Political Mudslinging–An American Tradition

politics 1 (This is a repost of an article a year ago.  It is appropriate as we enter the new presidential election season.) My Facebook friends crack me up sometimes.  Around election time there are all these comments about how ugly politics and campaigning is today.  Today!  People, political backstabbing, mudslinging, name-calling, etc. is as American Tradition. […] Continue reading →

Southern v. Confederate Culture

flag 1 Americans mourn those murdered in the recent South Carolina shootings. Pundits and politicians wasted no time in turning that tragic event into a partisan political battle over gun control, race, and the Confederate flag.  Many equate the Confederacy with Southern culture with conservatism.  Is this a fair comparison?  LofH will take a look at the issue […] Continue reading →

Blood in Congress

sumner brooks 2 Yeah, I know…when hasn’t there been bloodshed in Congress.  But in this case the blood was real, seeping out of the wounded head of Senator Charles Sumner from a severe caning given him by Representative Preston Brooks. Bleeding Kansas In 1856 anti and pro slave factions were fighting an undeclared war in the Kansas Territory brought on […] Continue reading →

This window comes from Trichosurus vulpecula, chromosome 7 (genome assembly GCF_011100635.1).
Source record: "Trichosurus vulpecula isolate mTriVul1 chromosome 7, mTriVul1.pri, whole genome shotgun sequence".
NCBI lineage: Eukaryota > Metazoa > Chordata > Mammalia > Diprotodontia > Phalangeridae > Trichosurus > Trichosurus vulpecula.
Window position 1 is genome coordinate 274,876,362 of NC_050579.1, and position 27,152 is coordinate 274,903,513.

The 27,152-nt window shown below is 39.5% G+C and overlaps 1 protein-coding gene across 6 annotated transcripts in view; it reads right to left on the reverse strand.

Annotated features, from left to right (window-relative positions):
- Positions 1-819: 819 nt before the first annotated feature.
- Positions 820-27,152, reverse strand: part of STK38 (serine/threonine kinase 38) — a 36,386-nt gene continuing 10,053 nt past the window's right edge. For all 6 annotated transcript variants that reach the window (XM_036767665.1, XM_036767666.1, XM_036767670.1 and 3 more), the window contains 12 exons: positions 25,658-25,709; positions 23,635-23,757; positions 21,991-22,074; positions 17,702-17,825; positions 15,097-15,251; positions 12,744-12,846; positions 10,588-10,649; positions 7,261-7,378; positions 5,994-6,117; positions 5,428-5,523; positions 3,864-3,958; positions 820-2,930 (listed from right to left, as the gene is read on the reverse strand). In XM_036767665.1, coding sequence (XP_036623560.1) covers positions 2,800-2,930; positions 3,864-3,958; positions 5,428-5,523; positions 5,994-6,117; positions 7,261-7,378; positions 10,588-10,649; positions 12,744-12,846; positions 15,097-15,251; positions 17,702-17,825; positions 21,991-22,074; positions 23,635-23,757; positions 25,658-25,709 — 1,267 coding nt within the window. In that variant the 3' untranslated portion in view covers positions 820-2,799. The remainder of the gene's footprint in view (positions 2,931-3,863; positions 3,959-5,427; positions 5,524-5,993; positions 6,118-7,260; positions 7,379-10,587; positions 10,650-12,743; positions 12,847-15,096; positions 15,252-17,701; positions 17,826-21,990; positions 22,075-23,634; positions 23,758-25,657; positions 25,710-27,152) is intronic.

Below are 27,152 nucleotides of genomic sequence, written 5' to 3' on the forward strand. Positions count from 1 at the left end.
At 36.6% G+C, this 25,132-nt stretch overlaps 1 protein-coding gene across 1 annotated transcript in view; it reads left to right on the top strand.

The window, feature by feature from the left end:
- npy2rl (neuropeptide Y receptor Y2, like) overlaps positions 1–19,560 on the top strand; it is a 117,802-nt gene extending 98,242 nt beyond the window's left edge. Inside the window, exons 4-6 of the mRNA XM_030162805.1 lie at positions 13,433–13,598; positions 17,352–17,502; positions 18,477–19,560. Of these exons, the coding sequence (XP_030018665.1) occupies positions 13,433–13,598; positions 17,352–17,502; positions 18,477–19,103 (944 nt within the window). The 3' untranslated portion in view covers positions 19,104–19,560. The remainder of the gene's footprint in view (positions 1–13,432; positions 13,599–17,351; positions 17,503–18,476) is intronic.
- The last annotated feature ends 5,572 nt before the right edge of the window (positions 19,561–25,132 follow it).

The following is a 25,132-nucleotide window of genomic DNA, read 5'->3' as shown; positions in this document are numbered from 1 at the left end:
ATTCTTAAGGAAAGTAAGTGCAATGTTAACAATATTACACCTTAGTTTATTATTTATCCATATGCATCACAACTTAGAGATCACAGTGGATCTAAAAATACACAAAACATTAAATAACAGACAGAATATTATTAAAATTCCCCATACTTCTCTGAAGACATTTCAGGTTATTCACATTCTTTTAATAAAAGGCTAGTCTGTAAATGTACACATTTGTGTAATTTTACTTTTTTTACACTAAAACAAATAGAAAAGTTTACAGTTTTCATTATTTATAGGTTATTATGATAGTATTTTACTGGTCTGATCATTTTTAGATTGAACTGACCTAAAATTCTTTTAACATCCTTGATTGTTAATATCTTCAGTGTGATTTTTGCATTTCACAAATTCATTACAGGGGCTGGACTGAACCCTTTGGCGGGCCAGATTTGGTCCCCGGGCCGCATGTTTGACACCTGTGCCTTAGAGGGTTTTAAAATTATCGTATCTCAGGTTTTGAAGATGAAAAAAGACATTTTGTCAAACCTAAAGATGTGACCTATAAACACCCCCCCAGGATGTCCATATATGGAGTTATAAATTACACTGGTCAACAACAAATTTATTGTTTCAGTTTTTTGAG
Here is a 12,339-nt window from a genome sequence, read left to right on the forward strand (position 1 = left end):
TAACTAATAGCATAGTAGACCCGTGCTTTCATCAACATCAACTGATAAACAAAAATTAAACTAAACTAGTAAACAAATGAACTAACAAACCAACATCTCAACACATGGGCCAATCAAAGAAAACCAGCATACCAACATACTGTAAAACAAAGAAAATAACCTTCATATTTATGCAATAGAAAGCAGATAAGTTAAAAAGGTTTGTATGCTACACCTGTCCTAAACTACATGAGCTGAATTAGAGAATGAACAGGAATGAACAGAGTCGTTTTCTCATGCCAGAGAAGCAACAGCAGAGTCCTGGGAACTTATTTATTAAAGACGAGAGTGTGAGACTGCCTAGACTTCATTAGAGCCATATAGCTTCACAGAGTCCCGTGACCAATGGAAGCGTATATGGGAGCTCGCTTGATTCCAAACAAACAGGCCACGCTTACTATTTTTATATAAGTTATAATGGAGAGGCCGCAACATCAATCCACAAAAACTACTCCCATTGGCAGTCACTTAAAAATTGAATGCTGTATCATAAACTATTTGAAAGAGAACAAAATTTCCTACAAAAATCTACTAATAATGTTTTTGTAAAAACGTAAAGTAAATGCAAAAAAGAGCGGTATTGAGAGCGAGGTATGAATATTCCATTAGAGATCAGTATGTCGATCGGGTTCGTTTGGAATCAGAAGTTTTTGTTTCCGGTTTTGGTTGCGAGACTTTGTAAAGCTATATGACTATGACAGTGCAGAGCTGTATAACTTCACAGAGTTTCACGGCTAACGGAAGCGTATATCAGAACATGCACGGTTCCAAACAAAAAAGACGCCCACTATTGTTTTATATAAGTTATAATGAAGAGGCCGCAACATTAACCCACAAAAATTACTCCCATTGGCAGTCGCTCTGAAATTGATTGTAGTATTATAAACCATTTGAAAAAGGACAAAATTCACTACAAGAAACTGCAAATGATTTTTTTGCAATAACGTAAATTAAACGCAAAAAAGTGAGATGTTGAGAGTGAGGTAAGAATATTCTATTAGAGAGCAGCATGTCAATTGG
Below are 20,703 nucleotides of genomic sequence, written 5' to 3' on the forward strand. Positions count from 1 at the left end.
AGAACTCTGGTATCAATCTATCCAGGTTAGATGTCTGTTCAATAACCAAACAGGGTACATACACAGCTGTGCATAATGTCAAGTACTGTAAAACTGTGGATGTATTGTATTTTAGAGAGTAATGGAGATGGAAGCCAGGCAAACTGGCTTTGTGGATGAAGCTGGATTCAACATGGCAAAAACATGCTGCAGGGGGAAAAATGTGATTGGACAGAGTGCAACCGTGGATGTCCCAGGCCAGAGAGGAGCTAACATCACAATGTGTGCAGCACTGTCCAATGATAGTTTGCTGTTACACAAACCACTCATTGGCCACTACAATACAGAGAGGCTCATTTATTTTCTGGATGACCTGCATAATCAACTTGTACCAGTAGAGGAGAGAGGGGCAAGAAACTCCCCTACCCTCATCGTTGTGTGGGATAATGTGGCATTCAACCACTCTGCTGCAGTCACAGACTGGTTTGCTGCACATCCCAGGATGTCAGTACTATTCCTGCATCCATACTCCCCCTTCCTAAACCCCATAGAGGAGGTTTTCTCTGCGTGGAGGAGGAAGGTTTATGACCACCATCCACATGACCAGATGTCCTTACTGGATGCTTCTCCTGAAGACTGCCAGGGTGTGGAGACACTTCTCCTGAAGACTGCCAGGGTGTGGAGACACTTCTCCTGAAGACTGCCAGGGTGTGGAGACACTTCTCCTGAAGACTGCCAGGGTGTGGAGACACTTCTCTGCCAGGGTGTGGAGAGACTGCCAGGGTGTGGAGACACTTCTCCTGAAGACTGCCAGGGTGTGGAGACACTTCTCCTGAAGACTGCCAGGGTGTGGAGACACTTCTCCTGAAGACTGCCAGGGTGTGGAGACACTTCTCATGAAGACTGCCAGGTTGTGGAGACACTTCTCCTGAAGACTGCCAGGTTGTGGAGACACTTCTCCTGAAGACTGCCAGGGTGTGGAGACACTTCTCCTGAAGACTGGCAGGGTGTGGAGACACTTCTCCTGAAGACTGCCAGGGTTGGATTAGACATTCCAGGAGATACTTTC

Hair Styling through the Ages

hair 8 LofH tends to focus on “big history” (no not the French concept of the “longue duree”) such as important people and events.  Today and in future posts, a look at lesser known topics is offered for our readers pleasure (at least I hope its pleasurable).  Today’s topic: Hair Styling and Cosmetology. (Note: This post focuses […] Continue reading →

Reading, Discussing, & Writing About History: Four Vital Skills Every Young Historian Needs

history This is the last of four posts dealing with Vital Skills Every Young Historian Needs.  Unlike earlier posts, the lessons/strategies offered here are not grouped by age but by objective.  I hope you find them useful in getting students to read, discuss, and write about history.  Reading Getting students to read is a real challenge today.  […] Continue reading →

When Free Speech Ends and Hate Speech Begins

speech 1 Victor Davis Hanson recently wrote a piece for the National Review Online about the stifling of free speech by the government and media.  It prompted LofH to ask the question: What is the history behind freedom of speech in America? Socrates Trial According to Plato’s rendition of Socrates trial and suicide, the old philosopher promoted […] Continue reading →

Evaluating Evidence: Four Vital Skills Every Young Historian Needs

1917 LP 2 So far in this series about history skills the topics of Timelines and Map Reading were covered.  The next skill deals with evaluating evidence. Evaluating Evidence Being able to tell the difference between primary and secondary sources, analyzing different types of historical evidence, and generating appropriate questions about and answers to evidentiary material are vital skills every […] Continue reading →